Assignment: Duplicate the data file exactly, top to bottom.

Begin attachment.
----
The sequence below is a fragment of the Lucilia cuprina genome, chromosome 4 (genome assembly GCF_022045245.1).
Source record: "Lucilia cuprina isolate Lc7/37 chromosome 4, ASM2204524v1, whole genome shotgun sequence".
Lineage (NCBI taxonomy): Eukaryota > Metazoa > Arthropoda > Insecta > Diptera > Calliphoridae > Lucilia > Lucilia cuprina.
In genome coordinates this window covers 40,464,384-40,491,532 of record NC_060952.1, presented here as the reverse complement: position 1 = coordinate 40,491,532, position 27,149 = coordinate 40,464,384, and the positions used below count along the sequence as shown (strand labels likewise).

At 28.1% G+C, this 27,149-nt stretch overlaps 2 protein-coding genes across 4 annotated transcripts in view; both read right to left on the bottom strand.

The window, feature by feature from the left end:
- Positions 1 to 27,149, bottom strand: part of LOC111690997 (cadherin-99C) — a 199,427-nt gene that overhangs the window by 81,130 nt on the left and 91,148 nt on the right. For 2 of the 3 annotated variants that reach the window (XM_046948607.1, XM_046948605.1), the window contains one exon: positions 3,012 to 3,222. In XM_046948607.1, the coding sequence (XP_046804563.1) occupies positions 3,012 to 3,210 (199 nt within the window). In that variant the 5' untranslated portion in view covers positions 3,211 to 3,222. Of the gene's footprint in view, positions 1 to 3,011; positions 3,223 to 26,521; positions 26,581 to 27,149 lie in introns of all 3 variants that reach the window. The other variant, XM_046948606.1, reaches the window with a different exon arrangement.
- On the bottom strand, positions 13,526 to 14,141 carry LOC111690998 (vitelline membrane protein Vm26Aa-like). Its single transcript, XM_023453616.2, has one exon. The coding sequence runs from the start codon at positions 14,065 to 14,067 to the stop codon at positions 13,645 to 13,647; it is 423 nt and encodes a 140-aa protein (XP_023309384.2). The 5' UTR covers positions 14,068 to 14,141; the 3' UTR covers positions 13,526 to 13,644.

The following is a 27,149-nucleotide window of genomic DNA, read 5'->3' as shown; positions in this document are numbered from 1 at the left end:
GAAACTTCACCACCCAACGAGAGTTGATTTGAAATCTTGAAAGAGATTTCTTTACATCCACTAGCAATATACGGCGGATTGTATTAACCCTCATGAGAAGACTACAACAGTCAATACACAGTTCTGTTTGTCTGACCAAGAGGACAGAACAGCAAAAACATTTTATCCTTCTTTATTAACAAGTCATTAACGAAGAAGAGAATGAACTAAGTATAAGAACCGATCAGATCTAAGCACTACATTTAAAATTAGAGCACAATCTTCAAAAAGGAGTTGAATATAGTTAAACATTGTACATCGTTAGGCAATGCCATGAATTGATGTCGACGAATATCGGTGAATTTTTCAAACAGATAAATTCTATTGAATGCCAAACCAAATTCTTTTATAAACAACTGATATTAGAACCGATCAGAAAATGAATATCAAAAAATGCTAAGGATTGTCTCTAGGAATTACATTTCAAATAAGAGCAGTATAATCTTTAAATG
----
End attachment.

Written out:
The sequence below is a fragment of the Lucilia cuprina genome, chromosome 4 (genome assembly GCF_022045245.1).
Source record: "Lucilia cuprina isolate Lc7/37 chromosome 4, ASM2204524v1, whole genome shotgun sequence".
Lineage (NCBI taxonomy): Eukaryota > Metazoa > Arthropoda > Insecta > Diptera > Calliphoridae > Lucilia > Lucilia cuprina.
In genome coordinates this window covers 40,464,384-40,491,532 of record NC_060952.1, presented here as the reverse complement: position 1 = coordinate 40,491,532, position 27,149 = coordinate 40,464,384, and the positions used below count along the sequence as shown (strand labels likewise).

At 28.1% G+C, this 27,149-nt stretch overlaps 2 protein-coding genes across 4 annotated transcripts in view; both read right to left on the bottom strand.

The window, feature by feature from the left end:
- Positions 1 to 27,149, bottom strand: part of LOC111690997 (cadherin-99C) — a 199,427-nt gene that overhangs the window by 81,130 nt on the left and 91,148 nt on the right. For 2 of the 3 annotated variants that reach the window (XM_046948607.1, XM_046948605.1), the window contains one exon: positions 3,012 to 3,222. In XM_046948607.1, the coding sequence (XP_046804563.1) occupies positions 3,012 to 3,210 (199 nt within the window). In that variant the 5' untranslated portion in view covers positions 3,211 to 3,222. Of the gene's footprint in view, positions 1 to 3,011; positions 3,223 to 26,521; positions 26,581 to 27,149 lie in introns of all 3 variants that reach the window. The other variant, XM_046948606.1, reaches the window with a different exon arrangement.
- On the bottom strand, positions 13,526 to 14,141 carry LOC111690998 (vitelline membrane protein Vm26Aa-like). Its single transcript, XM_023453616.2, has one exon. The coding sequence runs from the start codon at positions 14,065 to 14,067 to the stop codon at positions 13,645 to 13,647; it is 423 nt and encodes a 140-aa protein (XP_023309384.2). The 5' UTR covers positions 14,068 to 14,141; the 3' UTR covers positions 13,526 to 13,644.

The following is a 27,149-nucleotide window of genomic DNA, read 5'->3' as shown; positions in this document are numbered from 1 at the left end:
GAAACTTCACCACCCAACGAGAGTTGATTTGAAATCTTGAAAGAGATTTCTTTACATCCACTAGCAATATACGGCGGATTGTATTAACCCTCATGAGAAGACTACAACAGTCAATACACAGTTCTGTTTGTCTGACCAAGAGGACAGAACAGCAAAAACATTTTATCCTTCTTTATTAACAAGTCATTAACGAAGAAGAGAATGAACTAAGTATAAGAACCGATCAGATCTAAGCACTACATTTAAAATTAGAGCACAATCTTCAAAAAGGAGTTGAATATAGTTAAACATTGTACATCGTTAGGCAATGCCATGAATTGATGTCGACGAATATCGGTGAATTTTTCAAACAGATAAATTCTATTGAATGCCAAACCAAATTCTTTTATAAACAACTGATATTAGAACCGATCAGAAAATGAATATCAAAAAATGCTAAGGATTGTCTCTAGGAATTACATTTCAAATAAGAGCAGTATAATCTTTAAATG